Resources for Spanish Learners

Updated on July 22, 2018
Christina Dunn profile image

Christina has studied Spanish for five years, including a year of IB Spanish SL.

I have been learning Spanish for five years, and I love every minute of it. It’s always intrigued me how history and culture gets interwoven into language and different dialects. It’s always fun to expand my vocabulary and grasp of grammar. In addition, expanding my Spanish speaking abilities has improved my English and enables me to communicate with more people. Unfortunately, outside of the classroom, I rarely have the opportunity to practice. Here’s a few of the resources I use to brush up and improve my Spanish skills.


  • Duolingo: This isn’t specifically for Spanish, but many different foreign languages. It’s still fairly new to me, but the vocabulary is a little more extensive than what I learn in the classroom. They split up the vocabulary by skills, like possessions or animals. Though I enjoy the exposure to new vocabulary, it annoys me that you have to do the skills in the order they have them. I don’t know all the vocab, but I understand a lot more grammar than I can access right now. It just gets repetitive when in each skill are simple sentences like La mujer bebe agua or El oso come pan when I’m passed that point. Another thing that bothers me is it encourages word-for-word translations. For example, the only accepted translation for “I write the letters” is Yo escribo las cartas, although the yo is not necessary because escribo already shows it’s in 1st person. There are many problems with only seeing word-for- word translations as correct. One, being there are many cases that the same sentences can be translated in different ways while still being correct. Two, that’s not how languages work. To learn a new language one must learn the rules of that language and how it’s formed and adapt to it, not translate word by word from their native language. That aside, this would be a great resource for beginners. My favorite things about Duolingo is it’s free and you can translate documents.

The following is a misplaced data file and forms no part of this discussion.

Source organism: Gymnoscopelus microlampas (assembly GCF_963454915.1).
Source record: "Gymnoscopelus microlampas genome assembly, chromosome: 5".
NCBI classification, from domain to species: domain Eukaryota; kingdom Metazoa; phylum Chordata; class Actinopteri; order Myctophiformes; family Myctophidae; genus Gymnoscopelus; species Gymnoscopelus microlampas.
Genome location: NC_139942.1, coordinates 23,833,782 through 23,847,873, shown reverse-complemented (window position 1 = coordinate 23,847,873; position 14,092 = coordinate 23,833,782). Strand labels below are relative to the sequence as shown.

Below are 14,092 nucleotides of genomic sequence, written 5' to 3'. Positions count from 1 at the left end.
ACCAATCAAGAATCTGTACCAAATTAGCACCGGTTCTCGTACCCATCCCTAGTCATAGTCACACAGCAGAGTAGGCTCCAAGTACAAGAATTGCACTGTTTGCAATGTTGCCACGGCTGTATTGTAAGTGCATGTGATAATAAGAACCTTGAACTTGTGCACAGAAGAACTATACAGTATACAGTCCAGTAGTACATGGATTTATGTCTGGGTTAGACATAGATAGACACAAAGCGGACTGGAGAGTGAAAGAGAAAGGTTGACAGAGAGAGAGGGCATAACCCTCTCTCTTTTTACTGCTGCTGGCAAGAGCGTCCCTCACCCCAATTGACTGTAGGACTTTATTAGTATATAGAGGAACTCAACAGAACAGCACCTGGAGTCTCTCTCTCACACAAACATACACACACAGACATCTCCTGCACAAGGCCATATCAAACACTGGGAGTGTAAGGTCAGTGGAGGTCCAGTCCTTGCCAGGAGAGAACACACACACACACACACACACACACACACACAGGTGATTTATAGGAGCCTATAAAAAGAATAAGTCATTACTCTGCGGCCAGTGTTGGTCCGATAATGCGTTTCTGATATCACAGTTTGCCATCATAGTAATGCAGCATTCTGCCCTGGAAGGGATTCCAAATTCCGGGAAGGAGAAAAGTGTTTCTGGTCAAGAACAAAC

• Barbara Nelson: This website has practice problems for basically everything. It has parts of speech, how and when to use different tenses, and sheets to practice common messed up words, like ser and estar. If you get it wrong, it explains why it’s wrong, as well. Also, it has activities that provide additional practice. These activities put all the sentences into a story, so you can practice using sentences you would use in a conversation. If there’s a specific skill you need to strengthen, this would be the perfect place to do so.
  • Netflix: There are quite a number of movies and shows available to watch in Spanish. My favorite is Voltron: Legendary Defenders. Typically, I will watch the show with Spanish audio and English subtitles, or English audio and Spanish subtitles if Spanish audio is not available. From the shows I watch, I tend to grasp a better understanding of grammar; it’s easier to for me to comprehend a concept from seeing examples of it being used, compared to just having that concept described to me. The advantage of watching shows in Spanish compared to using websites or apps that teach beginners is you’re virtually thrown into the language. While it’s a little disorienting at first, the exposure will be significant and worth it.
  • Beelingo: This mobile app, like Duolingo, is not Spanish specific, but it does provide audiobooks with the associated texts in both your selected target language and your primary language. While this app is great for learning Spanish one phrase at a time and provides a wide selection of children stories, there are many stories that require microtransactions to acquire. In addition to the audiobooks, Beelingo also provides news articles in Spanish; these don’t typically have English translations however.
  • Mango Languages: A great resource for beginners, Mango Languages is very similar to Duolingo in that there is one designated path to learn the language. Unlike Duolingo, there is a monthly subscription free of $19.99 after a two-week free trial. However, many public organizations, such as libraries, provide continual free access to Mango. In addition, there is an option in learning phrases to listen to a native speaker, record yourself saying the phrase, and compare the two recordings.

© 2018 Christina Dunn

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